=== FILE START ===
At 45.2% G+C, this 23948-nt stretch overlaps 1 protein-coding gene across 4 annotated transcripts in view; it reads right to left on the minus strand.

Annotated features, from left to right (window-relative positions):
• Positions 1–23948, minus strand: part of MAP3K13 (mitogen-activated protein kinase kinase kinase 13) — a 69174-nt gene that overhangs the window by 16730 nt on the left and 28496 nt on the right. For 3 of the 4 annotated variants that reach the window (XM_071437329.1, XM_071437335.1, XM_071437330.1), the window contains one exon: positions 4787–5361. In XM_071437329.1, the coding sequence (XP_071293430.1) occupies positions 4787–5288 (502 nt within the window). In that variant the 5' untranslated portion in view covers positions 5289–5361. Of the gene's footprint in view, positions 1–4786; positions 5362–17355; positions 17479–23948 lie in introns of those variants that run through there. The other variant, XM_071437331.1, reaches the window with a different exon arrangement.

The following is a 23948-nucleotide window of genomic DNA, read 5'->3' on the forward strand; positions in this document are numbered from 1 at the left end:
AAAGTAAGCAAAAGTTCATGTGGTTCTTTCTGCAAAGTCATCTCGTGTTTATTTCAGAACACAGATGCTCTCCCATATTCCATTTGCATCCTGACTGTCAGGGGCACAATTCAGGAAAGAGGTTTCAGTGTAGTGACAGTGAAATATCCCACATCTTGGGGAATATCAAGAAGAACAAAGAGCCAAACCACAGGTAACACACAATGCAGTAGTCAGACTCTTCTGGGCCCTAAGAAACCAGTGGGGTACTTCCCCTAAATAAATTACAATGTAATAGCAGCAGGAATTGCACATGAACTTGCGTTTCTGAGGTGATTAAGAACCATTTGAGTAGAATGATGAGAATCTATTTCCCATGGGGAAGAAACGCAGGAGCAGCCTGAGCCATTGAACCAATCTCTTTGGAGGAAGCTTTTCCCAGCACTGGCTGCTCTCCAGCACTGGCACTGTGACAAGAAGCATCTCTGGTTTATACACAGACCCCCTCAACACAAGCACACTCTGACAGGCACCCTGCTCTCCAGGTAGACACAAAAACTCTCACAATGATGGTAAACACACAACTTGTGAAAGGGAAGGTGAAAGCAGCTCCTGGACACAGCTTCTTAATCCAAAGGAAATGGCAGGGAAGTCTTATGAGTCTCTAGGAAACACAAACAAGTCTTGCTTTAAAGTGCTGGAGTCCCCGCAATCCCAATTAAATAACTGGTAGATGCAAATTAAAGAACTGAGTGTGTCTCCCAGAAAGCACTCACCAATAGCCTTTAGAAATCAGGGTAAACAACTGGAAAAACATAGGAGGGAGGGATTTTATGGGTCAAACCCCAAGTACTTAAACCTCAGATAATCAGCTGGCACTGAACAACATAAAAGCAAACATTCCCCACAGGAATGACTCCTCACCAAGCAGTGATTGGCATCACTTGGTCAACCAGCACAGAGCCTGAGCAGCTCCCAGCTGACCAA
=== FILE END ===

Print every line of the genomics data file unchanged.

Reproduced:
At 45.2% G+C, this 23948-nt stretch overlaps 1 protein-coding gene across 4 annotated transcripts in view; it reads right to left on the minus strand.

Annotated features, from left to right (window-relative positions):
• Positions 1–23948, minus strand: part of MAP3K13 (mitogen-activated protein kinase kinase kinase 13) — a 69174-nt gene that overhangs the window by 16730 nt on the left and 28496 nt on the right. For 3 of the 4 annotated variants that reach the window (XM_071437329.1, XM_071437335.1, XM_071437330.1), the window contains one exon: positions 4787–5361. In XM_071437329.1, the coding sequence (XP_071293430.1) occupies positions 4787–5288 (502 nt within the window). In that variant the 5' untranslated portion in view covers positions 5289–5361. Of the gene's footprint in view, positions 1–4786; positions 5362–17355; positions 17479–23948 lie in introns of those variants that run through there. The other variant, XM_071437331.1, reaches the window with a different exon arrangement.

The following is a 23948-nucleotide window of genomic DNA, read 5'->3' on the forward strand; positions in this document are numbered from 1 at the left end:
AAAGTAAGCAAAAGTTCATGTGGTTCTTTCTGCAAAGTCATCTCGTGTTTATTTCAGAACACAGATGCTCTCCCATATTCCATTTGCATCCTGACTGTCAGGGGCACAATTCAGGAAAGAGGTTTCAGTGTAGTGACAGTGAAATATCCCACATCTTGGGGAATATCAAGAAGAACAAAGAGCCAAACCACAGGTAACACACAATGCAGTAGTCAGACTCTTCTGGGCCCTAAGAAACCAGTGGGGTACTTCCCCTAAATAAATTACAATGTAATAGCAGCAGGAATTGCACATGAACTTGCGTTTCTGAGGTGATTAAGAACCATTTGAGTAGAATGATGAGAATCTATTTCCCATGGGGAAGAAACGCAGGAGCAGCCTGAGCCATTGAACCAATCTCTTTGGAGGAAGCTTTTCCCAGCACTGGCTGCTCTCCAGCACTGGCACTGTGACAAGAAGCATCTCTGGTTTATACACAGACCCCCTCAACACAAGCACACTCTGACAGGCACCCTGCTCTCCAGGTAGACACAAAAACTCTCACAATGATGGTAAACACACAACTTGTGAAAGGGAAGGTGAAAGCAGCTCCTGGACACAGCTTCTTAATCCAAAGGAAATGGCAGGGAAGTCTTATGAGTCTCTAGGAAACACAAACAAGTCTTGCTTTAAAGTGCTGGAGTCCCCGCAATCCCAATTAAATAACTGGTAGATGCAAATTAAAGAACTGAGTGTGTCTCCCAGAAAGCACTCACCAATAGCCTTTAGAAATCAGGGTAAACAACTGGAAAAACATAGGAGGGAGGGATTTTATGGGTCAAACCCCAAGTACTTAAACCTCAGATAATCAGCTGGCACTGAACAACATAAAAGCAAACATTCCCCACAGGAATGACTCCTCACCAAGCAGTGATTGGCATCACTTGGTCAACCAGCACAGAGCCTGAGCAGCTCCCAGCTGACCAA